Pandemic lockdown orders, you may recall, were often controversial. But, in hindsight, they confirmed one point beyond dispute: even the first developed world requires resilient, disaster-proof technology infrastructure for emergencies. This proved especially true in the education sector, where, three years on, we’ve begun to measure the lasting value of good, user-friendly EdTech. Here are four instructive education insights we’ve learned.
First, adapting learning strategies for COVID-19 and stay-at-home pupils in early 2020 was often a stressful scramble. Some students initially lacked online access, which meant missing out—although collaboration among schools, governments, and technology providers soon improved the situation. Willingness to innovate on the fly helped keep schools functioning, as it did society itself.
Second, the pandemic period helped us verify the benefits of Intelligent Learning Platforms—ILPs for short—which helped remote, homebound students remain productive, and even thrive. One core feature of a modern ILP is built-in personalization: teachers can tailor work to students depending on individual abilities and rates of progress, so each learner can hone their skills at their own pace. The latest ILPs harness data and analytics, even Artificial Intelligence, to assess a student’s progress and suggest appropriate new assignments. (This is particularly helpful for SEND students: those with special educational needs and disabilities.)
Yes, many learners during the pandemic were challenged by the lack of a live classroom with face-to-face, real-time feedback—but we found that ILPs went a long way to compensate, supporting their ability to work in a way that suited them.
A third point: we’ve seen ILPs improve relationships between students and teachers. It’s common for students forced into remote learning to report feeling isolated and disconnected—not only from peers but from teachers too. Yet a positive, encouraging student-teacher dynamic is critical for good educational outcomes, improved student well-being, and higher staff satisfaction. ILPs enable teachers to continue engaging with learners, hosting group discussions, assigning personalized work, and providing feedback just as they would in a physical classroom. This is key to maintaining a positive relationship between teacher and student during times of remote learning. Teachers can also message students within the platform to share advice, tips, and tailored learning content, maintaining a degree of mentorship with the student.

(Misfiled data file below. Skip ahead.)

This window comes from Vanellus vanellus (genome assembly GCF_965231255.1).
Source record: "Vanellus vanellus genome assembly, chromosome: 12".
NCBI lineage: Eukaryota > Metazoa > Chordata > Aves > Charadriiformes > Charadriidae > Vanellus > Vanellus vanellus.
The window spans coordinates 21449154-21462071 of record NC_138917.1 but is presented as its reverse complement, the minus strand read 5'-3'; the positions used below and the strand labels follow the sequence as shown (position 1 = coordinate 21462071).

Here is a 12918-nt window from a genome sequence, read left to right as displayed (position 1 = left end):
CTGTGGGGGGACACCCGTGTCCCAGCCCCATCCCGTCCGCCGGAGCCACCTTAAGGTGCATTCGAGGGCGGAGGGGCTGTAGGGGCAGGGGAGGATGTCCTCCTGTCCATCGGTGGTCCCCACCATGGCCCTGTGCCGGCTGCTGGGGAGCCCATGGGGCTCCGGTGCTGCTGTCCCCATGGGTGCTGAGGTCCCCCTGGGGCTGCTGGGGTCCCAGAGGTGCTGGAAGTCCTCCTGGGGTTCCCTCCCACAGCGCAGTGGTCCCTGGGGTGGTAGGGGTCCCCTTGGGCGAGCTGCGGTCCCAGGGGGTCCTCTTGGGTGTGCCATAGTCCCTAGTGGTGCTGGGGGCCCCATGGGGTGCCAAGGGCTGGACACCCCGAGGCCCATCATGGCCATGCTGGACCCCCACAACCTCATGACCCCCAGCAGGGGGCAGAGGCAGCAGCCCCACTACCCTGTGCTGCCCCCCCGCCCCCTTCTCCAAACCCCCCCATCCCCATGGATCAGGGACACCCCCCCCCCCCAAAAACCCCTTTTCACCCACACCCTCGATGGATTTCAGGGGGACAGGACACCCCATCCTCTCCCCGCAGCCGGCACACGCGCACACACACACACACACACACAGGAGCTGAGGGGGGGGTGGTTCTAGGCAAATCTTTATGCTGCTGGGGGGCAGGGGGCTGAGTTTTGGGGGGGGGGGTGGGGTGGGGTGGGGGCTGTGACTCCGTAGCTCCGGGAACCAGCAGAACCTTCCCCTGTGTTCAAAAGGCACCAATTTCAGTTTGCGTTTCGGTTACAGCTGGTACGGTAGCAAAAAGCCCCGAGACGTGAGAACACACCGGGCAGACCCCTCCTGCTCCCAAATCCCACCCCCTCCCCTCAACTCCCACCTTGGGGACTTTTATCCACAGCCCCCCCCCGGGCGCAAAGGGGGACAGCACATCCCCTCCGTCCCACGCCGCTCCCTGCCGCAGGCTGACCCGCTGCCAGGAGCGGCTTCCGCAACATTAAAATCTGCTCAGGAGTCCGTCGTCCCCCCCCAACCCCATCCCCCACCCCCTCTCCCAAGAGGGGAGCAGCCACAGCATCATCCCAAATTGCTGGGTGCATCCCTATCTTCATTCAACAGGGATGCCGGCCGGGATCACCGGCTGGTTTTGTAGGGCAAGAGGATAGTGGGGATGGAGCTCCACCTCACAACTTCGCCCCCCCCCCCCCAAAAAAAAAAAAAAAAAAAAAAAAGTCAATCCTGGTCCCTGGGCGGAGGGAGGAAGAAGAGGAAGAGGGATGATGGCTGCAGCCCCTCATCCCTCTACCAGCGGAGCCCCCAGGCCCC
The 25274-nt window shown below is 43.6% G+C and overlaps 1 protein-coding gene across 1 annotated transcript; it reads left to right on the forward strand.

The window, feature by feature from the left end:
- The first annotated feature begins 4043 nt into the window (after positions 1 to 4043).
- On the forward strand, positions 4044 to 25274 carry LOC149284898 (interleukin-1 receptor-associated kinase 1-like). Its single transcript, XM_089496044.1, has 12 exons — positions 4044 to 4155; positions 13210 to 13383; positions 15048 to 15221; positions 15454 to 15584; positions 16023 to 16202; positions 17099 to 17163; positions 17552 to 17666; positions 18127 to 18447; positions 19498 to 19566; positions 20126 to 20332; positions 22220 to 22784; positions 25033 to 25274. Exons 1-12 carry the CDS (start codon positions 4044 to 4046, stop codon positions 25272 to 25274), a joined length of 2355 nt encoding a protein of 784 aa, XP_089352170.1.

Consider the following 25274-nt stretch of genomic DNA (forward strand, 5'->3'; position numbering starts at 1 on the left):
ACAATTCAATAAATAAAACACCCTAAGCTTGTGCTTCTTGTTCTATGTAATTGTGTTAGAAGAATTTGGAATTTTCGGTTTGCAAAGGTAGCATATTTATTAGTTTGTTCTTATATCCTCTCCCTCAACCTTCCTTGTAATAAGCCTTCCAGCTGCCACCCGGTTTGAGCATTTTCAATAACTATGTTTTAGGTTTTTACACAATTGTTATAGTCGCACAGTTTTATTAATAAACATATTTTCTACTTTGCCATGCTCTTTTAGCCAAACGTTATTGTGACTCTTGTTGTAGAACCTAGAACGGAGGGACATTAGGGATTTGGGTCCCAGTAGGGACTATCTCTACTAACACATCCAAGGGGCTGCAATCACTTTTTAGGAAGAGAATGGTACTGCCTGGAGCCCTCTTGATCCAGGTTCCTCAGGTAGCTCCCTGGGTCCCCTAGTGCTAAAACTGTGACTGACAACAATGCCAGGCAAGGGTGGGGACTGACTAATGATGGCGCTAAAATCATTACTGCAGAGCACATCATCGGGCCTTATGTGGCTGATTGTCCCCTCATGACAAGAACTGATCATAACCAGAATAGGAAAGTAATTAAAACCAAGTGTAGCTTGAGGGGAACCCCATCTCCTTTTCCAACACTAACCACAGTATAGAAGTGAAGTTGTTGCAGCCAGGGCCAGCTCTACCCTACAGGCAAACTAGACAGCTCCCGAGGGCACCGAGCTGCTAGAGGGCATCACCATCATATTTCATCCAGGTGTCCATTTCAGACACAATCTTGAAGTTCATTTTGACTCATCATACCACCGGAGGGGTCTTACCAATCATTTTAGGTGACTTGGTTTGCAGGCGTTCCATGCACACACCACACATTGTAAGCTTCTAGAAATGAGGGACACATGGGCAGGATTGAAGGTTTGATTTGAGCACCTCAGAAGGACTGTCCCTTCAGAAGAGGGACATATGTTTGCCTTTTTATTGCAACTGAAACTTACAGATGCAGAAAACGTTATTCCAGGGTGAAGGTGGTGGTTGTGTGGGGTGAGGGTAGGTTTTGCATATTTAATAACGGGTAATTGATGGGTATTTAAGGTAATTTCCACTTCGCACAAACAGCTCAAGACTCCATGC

The fourth and final insight: a quality EdTech platform is a boon to teachers battling time-management issues—and isn’t that all teachers? An ILP can allow them to focus more on the pastoral element of their job and promote better, more positive communication with their students. Those data and analytics features make it easier for teachers to chart their students’ progress and spot those who may be finding certain coursework more challenging.
Teacher-student relationships are important at the best of times, but even more vital in remote learning; during pandemic days, some pupils found online classes their sole connection to the outside world. In such emergencies, it is vital that students feel these connections are responsive and supportive; they may be literal lifelines.
It is fair to ask why these four education insights remain relevant now, with lockdowns, we hope, blessedly over, and life returned largely to normal. The forthright answer is that the need for technological resilience in learning, brought home to all of us by the pandemic, is permanent and ongoing; many sorts of emergencies can disrupt an education routine. A prime example, of course, is the war in Ukraine, where vast numbers of students displaced by the conflict have turned to online learning platforms to continue their education. Closer to home, we deal with other categories of challenging events, from industrial action to immobilizing snowstorms, which have forced school closures and brought back the focus on remote learning. The world will remain unpredictable, and unforeseen events can always disrupt comfortable routines.
One excellent response to this new reality is to build resilience into all our systems so they are as disaster-proof as possible. Few such systems are as important as the education infrastructure serving our young people. The importance of learners receiving consistent and stable teaching despite challenging, hopefully temporary, external circumstances is critical to their educational, mental, and psychological development. Of all the moves we can make to counter the effects of sudden chaos, surely one top priority is to equip our young people to continue learning, come what may.
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